Monday, 14 July 2014

Physician-assisted suicide/ Assisted dying. Pastoral Letter from the Catholic Bishop of Plymouth, the Rt. Rev. Mark O'Toole. The Archbishop of Canterbury. Lord Carey. Lord Falconer.

Physician-assisted suicide or Assisted dying is contrary to the current law under the 1961 Suicide Act, which makes it an offence to encourage or assist a suicide or suicide attempt in England and Wales. Anyone doing so could face up to 14 years in prison.

The Archbishop of Canterbury, Justin Welby

This week Lord Falconer' s Assisted Dying Bill, allowing doctors to prescribe terminally ill patients a lethal dose of drugs, has its second reading in the House of Lords. The Church of England, the Catholic Church, other churches, most of the medical profession and many others are opposed to this. The Archbishop of Canterbury, Justin Welby, says the Assisted Dying Bill is "mistaken and dangerous", and calls for a Royal Commision of inquiry into the subject.

However, the former Archbishop of Canterbury (from 1991-2002) Lord Carey, has now caused consternation by going against the official line of the Church of England, saying he would back legislation to help the terminally ill in England and Wales end their lives. 

Bishop of Plymouth, the Rt. Rev. Mark O'Toole

This weekend an important and timely pastoral letter on Assisted Dying from the Catholic Bishop of Plymouth, the Rt. Rev. Mark O'Toole, was read out to all the parishes in the diocese. Bishop Mark was appointed bishop on 9 November 2013.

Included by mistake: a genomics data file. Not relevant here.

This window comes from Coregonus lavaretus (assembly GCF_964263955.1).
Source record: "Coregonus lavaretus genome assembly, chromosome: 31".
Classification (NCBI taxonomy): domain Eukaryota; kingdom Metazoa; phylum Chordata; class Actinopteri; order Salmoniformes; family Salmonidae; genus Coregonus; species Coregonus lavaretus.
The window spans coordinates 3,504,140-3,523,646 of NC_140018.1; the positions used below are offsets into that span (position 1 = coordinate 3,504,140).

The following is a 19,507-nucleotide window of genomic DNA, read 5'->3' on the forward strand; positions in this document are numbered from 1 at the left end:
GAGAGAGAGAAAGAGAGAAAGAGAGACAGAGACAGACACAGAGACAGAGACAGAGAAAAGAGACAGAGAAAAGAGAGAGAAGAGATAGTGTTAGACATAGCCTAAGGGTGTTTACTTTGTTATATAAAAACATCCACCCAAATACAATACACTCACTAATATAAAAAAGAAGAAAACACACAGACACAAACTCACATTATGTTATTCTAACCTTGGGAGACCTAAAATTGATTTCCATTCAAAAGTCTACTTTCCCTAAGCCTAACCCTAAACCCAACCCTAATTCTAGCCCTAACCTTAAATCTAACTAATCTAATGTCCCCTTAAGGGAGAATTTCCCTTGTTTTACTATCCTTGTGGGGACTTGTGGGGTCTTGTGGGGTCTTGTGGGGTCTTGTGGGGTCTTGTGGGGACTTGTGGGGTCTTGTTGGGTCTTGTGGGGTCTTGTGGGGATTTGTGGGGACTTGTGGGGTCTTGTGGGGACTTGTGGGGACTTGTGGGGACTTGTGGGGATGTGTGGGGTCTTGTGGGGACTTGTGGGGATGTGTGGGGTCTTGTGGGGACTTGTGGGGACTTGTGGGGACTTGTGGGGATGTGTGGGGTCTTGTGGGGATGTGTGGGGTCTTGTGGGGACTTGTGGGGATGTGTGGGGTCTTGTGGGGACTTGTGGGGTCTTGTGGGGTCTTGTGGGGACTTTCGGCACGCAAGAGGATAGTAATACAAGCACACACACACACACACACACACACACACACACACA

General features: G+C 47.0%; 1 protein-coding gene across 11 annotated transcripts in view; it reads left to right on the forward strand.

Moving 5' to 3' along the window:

Lanherne Manor and chapel in St Mawgan were originally given by the Arundell family 
In 1794 to Carmelite nuns who had fled from Belgium during the French revolution. An enclosed community of Franciscan Friars and Sisters of the Immaculata, an Italian order, now live there.

The chaplain to the Lanherne convent in St Mawgan, the Reverend George Roth, read the pastoral letter out yesterday, and I am indebted to him for giving me a copy of it.

Diocese of Plymouth

From the Office of the Bishop 


My dear brothers and sisters in Christ,

The bishops of England and Wales agreed that we would write to our dioceses about a very important matter. Next Friday in the House of Lords there will be a debate about a proposed new law, tabled by Lord Falconer, This law would allow doctors to supply lethal drugs to people whom they have diagnosed as terminally ill, and whom they believe to have 6 months or less to live, so that these drugs can be used for purposes of suicide.  This is effectively physician-assisted suicide even if the supporters of the bill call it by the less shocking term "Assisted dying".